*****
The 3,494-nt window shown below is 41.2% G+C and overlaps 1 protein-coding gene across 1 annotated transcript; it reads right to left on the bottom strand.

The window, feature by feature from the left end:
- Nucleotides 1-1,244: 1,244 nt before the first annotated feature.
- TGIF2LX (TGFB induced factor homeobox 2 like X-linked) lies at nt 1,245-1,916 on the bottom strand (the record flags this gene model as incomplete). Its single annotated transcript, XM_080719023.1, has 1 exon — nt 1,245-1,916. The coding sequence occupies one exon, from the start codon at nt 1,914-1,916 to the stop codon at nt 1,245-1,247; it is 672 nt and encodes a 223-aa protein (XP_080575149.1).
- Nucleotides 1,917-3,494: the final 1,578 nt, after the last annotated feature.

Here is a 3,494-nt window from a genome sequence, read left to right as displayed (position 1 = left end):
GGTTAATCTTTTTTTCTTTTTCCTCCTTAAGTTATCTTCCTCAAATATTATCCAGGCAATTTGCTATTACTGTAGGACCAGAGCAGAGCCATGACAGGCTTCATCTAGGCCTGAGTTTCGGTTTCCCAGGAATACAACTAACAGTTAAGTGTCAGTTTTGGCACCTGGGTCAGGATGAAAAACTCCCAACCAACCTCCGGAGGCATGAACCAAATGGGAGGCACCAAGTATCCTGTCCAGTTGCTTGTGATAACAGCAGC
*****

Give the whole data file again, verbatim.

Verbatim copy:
The 3,494-nt window shown below is 41.2% G+C and overlaps 1 protein-coding gene across 1 annotated transcript; it reads right to left on the bottom strand.

The window, feature by feature from the left end:
- Nucleotides 1-1,244: 1,244 nt before the first annotated feature.
- TGIF2LX (TGFB induced factor homeobox 2 like X-linked) lies at nt 1,245-1,916 on the bottom strand (the record flags this gene model as incomplete). Its single annotated transcript, XM_080719023.1, has 1 exon — nt 1,245-1,916. The coding sequence occupies one exon, from the start codon at nt 1,914-1,916 to the stop codon at nt 1,245-1,247; it is 672 nt and encodes a 223-aa protein (XP_080575149.1).
- Nucleotides 1,917-3,494: the final 1,578 nt, after the last annotated feature.

Here is a 3,494-nt window from a genome sequence, read left to right as displayed (position 1 = left end):
GGTTAATCTTTTTTTCTTTTTCCTCCTTAAGTTATCTTCCTCAAATATTATCCAGGCAATTTGCTATTACTGTAGGACCAGAGCAGAGCCATGACAGGCTTCATCTAGGCCTGAGTTTCGGTTTCCCAGGAATACAACTAACAGTTAAGTGTCAGTTTTGGCACCTGGGTCAGGATGAAAAACTCCCAACCAACCTCCGGAGGCATGAACCAAATGGGAGGCACCAAGTATCCTGTCCAGTTGCTTGTGATAACAGCAGC